I got this by email from my delegate, Rick Morris:

Governor Terry McAuliffe and General Assembly Democrats are demanding that we expand ObamaCare in Virginia before they will agree to pass a budget.

This is wrong. Virginia’s budget is not a bargaining chip. Regardless of how you feel about ObamaCare, holding hostage funding for our schools, teachers, police officers, firefighters and local governments is wrong.

It’s similar to emails that other Republican delegates have been sending to their constituents throughout Virginia.

It’s hard for me to take it seriously when Republicans complain about brinkmanship over budget impasses. They don’t have the right. The emails also say that Democrats won’t compromise. But it’s Republicans in the House of Delegates, like Rick Morris, who won’t compromise. House Republicans even rejected the Virginia Senate compromise, “Marketplace Virginia”, which had bi-partisan support. When House Republicans complain that Democrats won’t compromise, what they mean is, “Democrats won’t cave”. And Democrats should not cave on Medicaid expansion.

Medicaid expansion will help 400,000 people who are too poor to qualify for the provisions of the Affordable Care Act but not poor enough to qualify for Medicaid under current limits. Those are working people, not the right wing’s exaggerated numbers of “welfare queens”. Expanding Medicaid will even help keep some of them keep working after a medical crisis. And Medicaid expansion will create jobs.

The Virginia Hospital and Healthcare Association spells out:

  • Implementing the Medicaid expansion in Virginia would provide a $3.9 billion boost to the Virginia economy annually;
  • The related federal funds could support more than 30,000 jobs; and
  • While most of the direct benefits accrue to the health care sector, significant benefits would also be enjoyed by businesses and households.

Medicaid expansion is also supported by the Chamber of Commerce, because it’s good for Virginia’s economy. The people that Medicaid expansion is bad for are the politicians who want to see the Affordable Care Act fail, and health care providers who have benefited from the skyrocketing health care costs which are finally getting under control.

If you’re in Virginia, call your State Delegate today and tell him or her that you support Medicaid expansion, and that you don’t want House Republicans to hold up the budget trying to block it.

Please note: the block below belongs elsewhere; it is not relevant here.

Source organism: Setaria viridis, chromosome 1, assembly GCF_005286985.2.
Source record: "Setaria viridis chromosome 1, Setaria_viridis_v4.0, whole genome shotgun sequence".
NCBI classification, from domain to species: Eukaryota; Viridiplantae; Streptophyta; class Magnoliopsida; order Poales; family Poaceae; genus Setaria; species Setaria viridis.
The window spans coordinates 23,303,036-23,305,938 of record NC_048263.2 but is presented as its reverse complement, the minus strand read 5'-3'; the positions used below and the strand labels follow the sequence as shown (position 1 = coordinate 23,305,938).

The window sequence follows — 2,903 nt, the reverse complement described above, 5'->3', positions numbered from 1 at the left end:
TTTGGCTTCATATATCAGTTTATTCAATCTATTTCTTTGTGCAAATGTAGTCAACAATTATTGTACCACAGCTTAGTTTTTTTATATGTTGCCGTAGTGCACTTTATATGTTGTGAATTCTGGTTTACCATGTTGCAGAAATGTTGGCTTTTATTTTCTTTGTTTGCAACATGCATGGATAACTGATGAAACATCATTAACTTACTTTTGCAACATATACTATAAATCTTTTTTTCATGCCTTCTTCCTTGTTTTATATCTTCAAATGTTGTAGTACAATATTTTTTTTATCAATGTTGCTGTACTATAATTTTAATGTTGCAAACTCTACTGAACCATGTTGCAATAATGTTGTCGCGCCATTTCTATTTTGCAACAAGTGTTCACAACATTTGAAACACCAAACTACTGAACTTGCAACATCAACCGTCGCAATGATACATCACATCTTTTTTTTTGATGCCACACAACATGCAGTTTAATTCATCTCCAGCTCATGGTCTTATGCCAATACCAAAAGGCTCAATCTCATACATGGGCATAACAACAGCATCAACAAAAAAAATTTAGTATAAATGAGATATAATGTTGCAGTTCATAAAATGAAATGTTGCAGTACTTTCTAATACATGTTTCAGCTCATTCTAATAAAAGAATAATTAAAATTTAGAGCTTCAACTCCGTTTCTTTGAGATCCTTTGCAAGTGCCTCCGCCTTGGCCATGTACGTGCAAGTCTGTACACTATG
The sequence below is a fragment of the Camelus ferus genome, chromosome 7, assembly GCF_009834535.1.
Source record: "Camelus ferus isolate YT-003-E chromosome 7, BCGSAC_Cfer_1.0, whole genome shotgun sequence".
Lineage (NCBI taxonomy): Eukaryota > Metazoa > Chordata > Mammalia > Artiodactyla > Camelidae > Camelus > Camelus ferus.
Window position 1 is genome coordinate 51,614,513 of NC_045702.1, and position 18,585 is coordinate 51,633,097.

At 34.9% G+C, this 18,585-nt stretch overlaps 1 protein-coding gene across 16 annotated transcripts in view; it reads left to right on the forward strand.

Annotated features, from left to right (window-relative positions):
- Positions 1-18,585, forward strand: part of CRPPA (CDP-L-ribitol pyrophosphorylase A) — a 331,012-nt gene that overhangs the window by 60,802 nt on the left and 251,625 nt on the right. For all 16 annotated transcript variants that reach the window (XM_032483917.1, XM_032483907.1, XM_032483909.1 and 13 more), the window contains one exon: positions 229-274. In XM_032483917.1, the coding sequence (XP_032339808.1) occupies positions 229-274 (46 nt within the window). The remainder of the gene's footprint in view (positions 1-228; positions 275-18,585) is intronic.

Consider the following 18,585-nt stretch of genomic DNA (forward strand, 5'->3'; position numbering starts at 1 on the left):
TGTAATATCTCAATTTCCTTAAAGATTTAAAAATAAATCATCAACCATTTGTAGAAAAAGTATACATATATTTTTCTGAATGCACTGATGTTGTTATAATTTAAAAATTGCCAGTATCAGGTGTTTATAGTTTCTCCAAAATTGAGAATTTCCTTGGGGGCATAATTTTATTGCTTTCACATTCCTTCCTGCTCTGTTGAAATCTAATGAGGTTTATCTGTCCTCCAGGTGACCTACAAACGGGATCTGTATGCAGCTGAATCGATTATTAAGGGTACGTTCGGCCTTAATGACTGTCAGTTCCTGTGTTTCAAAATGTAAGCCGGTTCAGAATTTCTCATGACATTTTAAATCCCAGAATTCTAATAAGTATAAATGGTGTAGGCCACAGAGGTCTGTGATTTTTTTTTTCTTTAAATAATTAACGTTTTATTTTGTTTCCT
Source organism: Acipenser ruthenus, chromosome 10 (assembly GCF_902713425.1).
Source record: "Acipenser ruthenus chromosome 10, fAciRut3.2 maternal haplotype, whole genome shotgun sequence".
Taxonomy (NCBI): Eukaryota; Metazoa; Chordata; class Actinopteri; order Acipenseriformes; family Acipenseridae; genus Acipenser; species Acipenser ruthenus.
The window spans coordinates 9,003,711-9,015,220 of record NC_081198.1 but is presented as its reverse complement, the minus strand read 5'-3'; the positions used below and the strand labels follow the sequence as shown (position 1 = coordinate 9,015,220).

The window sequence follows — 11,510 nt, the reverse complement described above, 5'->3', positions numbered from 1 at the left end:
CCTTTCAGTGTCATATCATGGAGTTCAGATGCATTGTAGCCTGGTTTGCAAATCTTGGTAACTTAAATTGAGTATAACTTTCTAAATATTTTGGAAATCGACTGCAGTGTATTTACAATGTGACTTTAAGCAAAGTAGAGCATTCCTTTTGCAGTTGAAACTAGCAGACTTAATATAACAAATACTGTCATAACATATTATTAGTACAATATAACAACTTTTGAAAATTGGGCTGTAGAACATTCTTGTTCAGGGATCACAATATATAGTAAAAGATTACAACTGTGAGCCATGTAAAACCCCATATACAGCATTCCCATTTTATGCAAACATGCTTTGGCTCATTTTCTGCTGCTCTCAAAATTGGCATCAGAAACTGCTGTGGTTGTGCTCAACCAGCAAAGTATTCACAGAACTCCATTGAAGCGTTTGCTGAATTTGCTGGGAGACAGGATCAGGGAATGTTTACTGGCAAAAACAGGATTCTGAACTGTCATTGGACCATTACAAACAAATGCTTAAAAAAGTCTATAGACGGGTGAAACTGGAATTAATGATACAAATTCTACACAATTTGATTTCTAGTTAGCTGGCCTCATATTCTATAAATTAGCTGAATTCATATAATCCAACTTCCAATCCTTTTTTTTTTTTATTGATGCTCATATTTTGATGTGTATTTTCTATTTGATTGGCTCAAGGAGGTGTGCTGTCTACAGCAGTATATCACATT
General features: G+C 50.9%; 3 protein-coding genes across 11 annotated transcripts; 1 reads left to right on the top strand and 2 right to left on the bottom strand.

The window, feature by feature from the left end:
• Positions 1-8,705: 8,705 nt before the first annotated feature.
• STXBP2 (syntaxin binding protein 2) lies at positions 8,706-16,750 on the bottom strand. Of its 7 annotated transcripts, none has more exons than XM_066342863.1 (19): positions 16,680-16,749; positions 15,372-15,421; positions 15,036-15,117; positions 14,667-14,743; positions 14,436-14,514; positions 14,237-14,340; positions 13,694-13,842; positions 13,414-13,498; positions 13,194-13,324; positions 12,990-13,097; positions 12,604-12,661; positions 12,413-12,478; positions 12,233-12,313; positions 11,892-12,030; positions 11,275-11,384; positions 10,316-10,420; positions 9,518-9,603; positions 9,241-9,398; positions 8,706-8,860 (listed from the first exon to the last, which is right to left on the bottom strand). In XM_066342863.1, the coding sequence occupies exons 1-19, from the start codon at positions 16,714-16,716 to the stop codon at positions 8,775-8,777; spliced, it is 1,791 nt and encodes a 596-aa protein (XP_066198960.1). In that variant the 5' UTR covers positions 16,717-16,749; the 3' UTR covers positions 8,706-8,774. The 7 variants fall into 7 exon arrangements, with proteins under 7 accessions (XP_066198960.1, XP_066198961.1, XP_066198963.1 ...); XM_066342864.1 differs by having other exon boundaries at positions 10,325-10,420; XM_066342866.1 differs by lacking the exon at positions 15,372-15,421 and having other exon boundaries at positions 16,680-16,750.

Executive Delay

obama

In both number and significance, Obama’s use of executive orders pales against some of his predecessors. A simple search of “executive order” at history.com lists far greater exercises of executive power than President Obama has used. Even eliminating such egregious abuses as the internment of Japanese Americans, the list of executive orders includes such sweeping acts as the establishment of the Peace Corps, creation of military bases on foreign soil, integrating the armed forces, and ending discrimination in housing. Wars were entered and exited by executive order, and more recently, we have George Bush’s warrantless wiretapping and enhanced interrogation techniques.

Today, President Obama has been accused of unprecedented abuse of his executive authority, largely stemming from his order to delay implementation of the employer mandate, which is part of the Affordable Care Act. By delaying the order, Obama is accused of violating Article Two of the United States Constitution, which commands the president to “take care that the laws be faithfully executed”.

But delays of implementation have been used frequently in the past. In the early 90’s several laws passed by Congress were delayed, with Bush (Sr.) administration officials blaming Congress for writing laws that were too complex to enforce, according to an article in the New York Times by Robert Pear dated March 31, 1991. According to that same article, the Reagan administration also used delays to “enforce its philosophy of less government and to save money”.